Why hasn’t President Joe Biden taken time to visit East Palestine, Ohio, following the disastrous derailment of a Norfolk Southern train there on Feb. 3? He was probably made aware that the train had been carrying vinyl chloride, among other hazardous materials. Burning vinyl chloride, as was done in East Palestine, is known to release dioxins — highly toxic chemicals that remain in the environment, especially in soil, for years.
Biden’s Environmental Protection Agency clearly understands this. The agency has been evaluating and assessing the risk of exposure to dioxins for decades and knows the danger of exposure to these carcinogenic chemicals.
The EPA is very familiar with two historic U.S. environmental catastrophes — Love Canal, New York, (1970s) and Times Beach, Missouri, (1985) — where dioxin contamination forced the evacuation of entire towns.
Yet the EPA did no testing for dioxins anywhere in the vicinity of East Palestine. It is acting as if dioxin exposure is no big deal, while it clearly knows otherwise. Finally on March 2, the EPA gave in to residents’ demands and agreed to require Norfolk Southern to test for dioxins, yet the government agency did not agree to do its own independent study.
According to the Feb. 18 Huffington Post, “The testing that Ohio authorities relied on to declare the municipal water in East Palestine safe to drink . . . was funded by the railroad operator itself and did not initially comply with federal standards.” Letting Norfolk Southern hire firms to test soil for dioxins is no more reliable than doing no tests at all.
The EPA’s reluctance to independently test for dioxins is highly suspect. The agency claims these chemicals may already be in the environment, so it’s hard to interpret what their levels mean. The EPA says it would need to study levels of dioxins in comparable areas to give context to test results. (CNN, March 3)
Reader Supported News noted March 3 that if the EPA tests the soil in East Palestine for dioxins, they will find it. “It is well documented that burning chlorinated chemicals like vinyl chloride will generate dioxins. ‘Dioxins’ are a group of persistent, very toxic chemicals that share similar chemical structures. The most toxic form of dioxin is 2,3,7,8-tetrachlorodibenzo para dioxin or TCDD.” TCDD is the toxic contaminant found in Agent Orange.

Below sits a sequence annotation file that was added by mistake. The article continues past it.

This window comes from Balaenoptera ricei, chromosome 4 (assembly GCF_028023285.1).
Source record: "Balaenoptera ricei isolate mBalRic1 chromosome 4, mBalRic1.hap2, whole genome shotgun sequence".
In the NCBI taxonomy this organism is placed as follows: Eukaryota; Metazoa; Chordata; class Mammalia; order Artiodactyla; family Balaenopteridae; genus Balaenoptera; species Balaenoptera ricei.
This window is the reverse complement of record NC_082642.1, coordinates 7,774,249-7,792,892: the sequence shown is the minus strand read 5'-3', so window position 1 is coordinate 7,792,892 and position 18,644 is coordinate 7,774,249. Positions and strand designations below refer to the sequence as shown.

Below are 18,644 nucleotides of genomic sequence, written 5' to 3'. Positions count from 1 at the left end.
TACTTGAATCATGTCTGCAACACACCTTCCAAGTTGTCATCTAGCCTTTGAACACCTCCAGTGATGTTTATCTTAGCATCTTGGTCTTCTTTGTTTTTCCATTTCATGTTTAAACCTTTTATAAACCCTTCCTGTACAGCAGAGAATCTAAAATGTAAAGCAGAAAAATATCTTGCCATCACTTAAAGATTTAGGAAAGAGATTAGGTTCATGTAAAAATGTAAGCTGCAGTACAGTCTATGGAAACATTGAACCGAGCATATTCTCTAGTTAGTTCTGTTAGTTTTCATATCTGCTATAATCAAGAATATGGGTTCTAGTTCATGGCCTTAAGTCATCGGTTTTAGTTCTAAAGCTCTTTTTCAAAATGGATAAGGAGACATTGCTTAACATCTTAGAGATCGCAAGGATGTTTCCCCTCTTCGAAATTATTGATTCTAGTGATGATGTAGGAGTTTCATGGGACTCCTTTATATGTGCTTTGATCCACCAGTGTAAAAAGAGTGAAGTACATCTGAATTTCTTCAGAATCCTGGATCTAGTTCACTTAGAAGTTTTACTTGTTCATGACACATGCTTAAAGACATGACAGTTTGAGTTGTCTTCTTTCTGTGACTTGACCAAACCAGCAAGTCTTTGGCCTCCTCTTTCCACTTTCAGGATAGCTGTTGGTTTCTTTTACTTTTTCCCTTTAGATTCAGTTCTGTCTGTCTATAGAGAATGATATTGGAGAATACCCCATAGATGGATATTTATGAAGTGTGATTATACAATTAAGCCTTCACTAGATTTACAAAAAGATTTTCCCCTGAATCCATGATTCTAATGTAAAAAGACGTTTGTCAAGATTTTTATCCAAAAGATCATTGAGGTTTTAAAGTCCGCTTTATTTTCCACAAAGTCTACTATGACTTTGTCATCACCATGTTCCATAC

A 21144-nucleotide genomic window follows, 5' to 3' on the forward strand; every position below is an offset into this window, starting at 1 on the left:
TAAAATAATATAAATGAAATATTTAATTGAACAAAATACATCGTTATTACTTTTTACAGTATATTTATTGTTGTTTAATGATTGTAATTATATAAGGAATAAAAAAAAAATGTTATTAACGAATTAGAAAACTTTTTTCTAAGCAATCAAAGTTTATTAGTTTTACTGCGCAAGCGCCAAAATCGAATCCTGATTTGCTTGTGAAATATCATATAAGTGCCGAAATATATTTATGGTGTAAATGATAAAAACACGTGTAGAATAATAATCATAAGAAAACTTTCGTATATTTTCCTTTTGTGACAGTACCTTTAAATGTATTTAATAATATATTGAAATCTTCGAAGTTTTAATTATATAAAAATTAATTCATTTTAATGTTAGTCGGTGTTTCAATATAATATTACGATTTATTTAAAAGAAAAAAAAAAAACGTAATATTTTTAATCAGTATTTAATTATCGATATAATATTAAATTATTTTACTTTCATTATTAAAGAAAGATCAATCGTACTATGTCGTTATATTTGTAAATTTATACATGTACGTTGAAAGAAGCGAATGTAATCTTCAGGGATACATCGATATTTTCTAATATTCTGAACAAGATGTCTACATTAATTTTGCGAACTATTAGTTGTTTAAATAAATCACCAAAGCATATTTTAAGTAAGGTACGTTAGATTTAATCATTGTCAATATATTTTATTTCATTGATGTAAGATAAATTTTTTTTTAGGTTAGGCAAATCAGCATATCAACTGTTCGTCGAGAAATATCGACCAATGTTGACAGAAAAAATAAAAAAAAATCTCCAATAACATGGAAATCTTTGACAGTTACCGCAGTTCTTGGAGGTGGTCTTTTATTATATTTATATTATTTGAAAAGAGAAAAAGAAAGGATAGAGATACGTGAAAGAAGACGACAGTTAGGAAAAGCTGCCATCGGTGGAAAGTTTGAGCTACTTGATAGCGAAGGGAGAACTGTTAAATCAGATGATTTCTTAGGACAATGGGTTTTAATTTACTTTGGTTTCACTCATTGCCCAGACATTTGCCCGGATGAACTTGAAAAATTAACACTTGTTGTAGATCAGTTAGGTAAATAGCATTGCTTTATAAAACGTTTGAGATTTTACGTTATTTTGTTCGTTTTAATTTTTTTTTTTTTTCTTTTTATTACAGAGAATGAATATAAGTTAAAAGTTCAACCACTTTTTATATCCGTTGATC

Burning vinyl chloride would release dioxins as particulates in the cloud of black soot — clearly visible in the ongoing burn. Exposure to dioxins can cause cancer, reproductive damage, developmental problems, type 2 diabetes, ischemic heart disease, infertility in adults, impairment of the immune system and skin lesions.
People in East Palestine have already reported health problems, ranging from slight headaches and sore throats to coughing up and vomiting blood, mysterious skin rashes and chemical burns. Tens of thousands of dead birds, fish and animals of all types have been found, not only in the immediate area since the toxin’s release but in neighboring Pennsylvania. (USA Today, Feb. 24)
EPA allows incineration of toxic soil
An in-depth soil test could determine the presence of dioxins, which remain in the environment for years. Not only did the EPA not test for dioxins in soil in East Palestine, it did nothing to prevent the removal and shipping of contaminated soil from East Palestine to be disposed of in an incinerator with a history of clean air violations a few miles away. (The Guardian, March 4)
Failing to test the soil before spreading it around to neighboring towns to be incinerated is particularly dangerous, as dioxins do not easily incinerate. This irresponsible action is clearly in violation of the EPA’s stated mission to protect human health and the environment. But this is a situation in which railroad lobbyists are drowning out public concern.
For decades, Norfolk Southern has been able to cut services and operating costs to dangerously low levels — creating more wealth for shareholders at the public’s expense. The railway industry invests over $20 million per year in political lobbying, getting around efforts to regulate the industry for decades. After there were industry donations of $6.6 million to Republicans in 2016, the Trump administration repealed a 2015 safety rule that required electronically controlled brakes to be installed on trains carrying hazardous materials by 2023.
Norfolk Southern has been able to make trains longer, carrying heavier freight loads, with fewer staff on trains. The train that derailed in East Palestine broke down a few days earlier due to excessive weight (18,000 tons) and length (9,300 feet). (Orinoco Tribune, Feb. 27)
Even as cleanup is happening in East Palestine, on March 4 a second Norfolk Southern train derailed in Springfield, Ohio.
Energy and chemical industries have their own well-paid congressional lobbyists, who advocate allowing them to bypass even limited existing environmental protections. Efforts to prohibit railways from carrying dangerous chemicals and highly flammable natural gas and oil from fracking have gone unaddressed for years.